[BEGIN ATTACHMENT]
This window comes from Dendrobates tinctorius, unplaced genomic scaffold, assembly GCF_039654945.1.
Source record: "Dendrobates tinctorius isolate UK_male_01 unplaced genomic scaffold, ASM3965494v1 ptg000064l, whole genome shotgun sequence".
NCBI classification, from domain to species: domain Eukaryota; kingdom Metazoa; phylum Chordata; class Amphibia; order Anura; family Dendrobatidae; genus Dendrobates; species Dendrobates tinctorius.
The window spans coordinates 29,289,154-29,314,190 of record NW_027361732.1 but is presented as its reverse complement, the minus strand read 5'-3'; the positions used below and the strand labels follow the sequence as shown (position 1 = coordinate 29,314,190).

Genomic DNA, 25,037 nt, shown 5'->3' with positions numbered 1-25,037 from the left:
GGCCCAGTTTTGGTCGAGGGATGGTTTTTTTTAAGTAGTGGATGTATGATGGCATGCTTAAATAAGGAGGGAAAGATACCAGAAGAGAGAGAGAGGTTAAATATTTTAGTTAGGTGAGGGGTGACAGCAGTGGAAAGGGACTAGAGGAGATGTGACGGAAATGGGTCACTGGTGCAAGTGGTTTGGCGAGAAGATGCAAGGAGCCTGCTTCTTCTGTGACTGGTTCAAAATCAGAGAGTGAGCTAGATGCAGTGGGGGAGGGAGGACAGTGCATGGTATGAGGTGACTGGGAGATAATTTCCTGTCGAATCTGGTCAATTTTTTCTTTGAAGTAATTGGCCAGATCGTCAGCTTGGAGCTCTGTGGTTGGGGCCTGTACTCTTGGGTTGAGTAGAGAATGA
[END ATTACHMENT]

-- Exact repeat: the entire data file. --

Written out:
This window comes from Dendrobates tinctorius, unplaced genomic scaffold, assembly GCF_039654945.1.
Source record: "Dendrobates tinctorius isolate UK_male_01 unplaced genomic scaffold, ASM3965494v1 ptg000064l, whole genome shotgun sequence".
NCBI classification, from domain to species: domain Eukaryota; kingdom Metazoa; phylum Chordata; class Amphibia; order Anura; family Dendrobatidae; genus Dendrobates; species Dendrobates tinctorius.
The window spans coordinates 29,289,154-29,314,190 of record NW_027361732.1 but is presented as its reverse complement, the minus strand read 5'-3'; the positions used below and the strand labels follow the sequence as shown (position 1 = coordinate 29,314,190).

Genomic DNA, 25,037 nt, shown 5'->3' with positions numbered 1-25,037 from the left:
GGCCCAGTTTTGGTCGAGGGATGGTTTTTTTTAAGTAGTGGATGTATGATGGCATGCTTAAATAAGGAGGGAAAGATACCAGAAGAGAGAGAGAGGTTAAATATTTTAGTTAGGTGAGGGGTGACAGCAGTGGAAAGGGACTAGAGGAGATGTGACGGAAATGGGTCACTGGTGCAAGTGGTTTGGCGAGAAGATGCAAGGAGCCTGCTTCTTCTGTGACTGGTTCAAAATCAGAGAGTGAGCTAGATGCAGTGGGGGAGGGAGGACAGTGCATGGTATGAGGTGACTGGGAGATAATTTCCTGTCGAATCTGGTCAATTTTTTCTTTGAAGTAATTGGCCAGATCGTCAGCTTGGAGCTCTGTGGTTGGGGCCTGTACTCTTGGGTTGAGTAGAGAATGA